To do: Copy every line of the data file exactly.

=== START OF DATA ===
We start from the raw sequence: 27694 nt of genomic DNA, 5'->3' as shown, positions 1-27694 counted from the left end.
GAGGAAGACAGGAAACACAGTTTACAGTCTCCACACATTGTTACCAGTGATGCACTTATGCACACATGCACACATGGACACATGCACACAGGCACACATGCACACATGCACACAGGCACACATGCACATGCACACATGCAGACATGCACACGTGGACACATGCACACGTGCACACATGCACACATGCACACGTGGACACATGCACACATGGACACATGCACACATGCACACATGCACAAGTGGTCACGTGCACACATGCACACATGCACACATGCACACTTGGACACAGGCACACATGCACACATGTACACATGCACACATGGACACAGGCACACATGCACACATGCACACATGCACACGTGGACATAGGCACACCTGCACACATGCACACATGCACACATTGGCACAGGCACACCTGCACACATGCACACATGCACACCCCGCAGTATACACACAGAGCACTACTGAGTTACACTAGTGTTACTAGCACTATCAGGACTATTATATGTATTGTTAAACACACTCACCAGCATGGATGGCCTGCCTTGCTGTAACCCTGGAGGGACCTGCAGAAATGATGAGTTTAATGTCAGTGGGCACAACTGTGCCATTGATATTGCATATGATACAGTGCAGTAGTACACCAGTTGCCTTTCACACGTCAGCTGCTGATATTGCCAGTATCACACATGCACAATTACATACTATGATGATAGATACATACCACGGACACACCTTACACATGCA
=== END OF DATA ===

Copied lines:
We start from the raw sequence: 27694 nt of genomic DNA, 5'->3' as shown, positions 1-27694 counted from the left end.
GAGGAAGACAGGAAACACAGTTTACAGTCTCCACACATTGTTACCAGTGATGCACTTATGCACACATGCACACATGGACACATGCACACAGGCACACATGCACACATGCACACAGGCACACATGCACATGCACACATGCAGACATGCACACGTGGACACATGCACACGTGCACACATGCACACATGCACACGTGGACACATGCACACATGGACACATGCACACATGCACACATGCACAAGTGGTCACGTGCACACATGCACACATGCACACATGCACACTTGGACACAGGCACACATGCACACATGTACACATGCACACATGGACACAGGCACACATGCACACATGCACACATGCACACGTGGACATAGGCACACCTGCACACATGCACACATGCACACATTGGCACAGGCACACCTGCACACATGCACACATGCACACCCCGCAGTATACACACAGAGCACTACTGAGTTACACTAGTGTTACTAGCACTATCAGGACTATTATATGTATTGTTAAACACACTCACCAGCATGGATGGCCTGCCTTGCTGTAACCCTGGAGGGACCTGCAGAAATGATGAGTTTAATGTCAGTGGGCACAACTGTGCCATTGATATTGCATATGATACAGTGCAGTAGTACACCAGTTGCCTTTCACACGTCAGCTGCTGATATTGCCAGTATCACACATGCACAATTACATACTATGATGATAGATACATACCACGGACACACCTTACACATGCA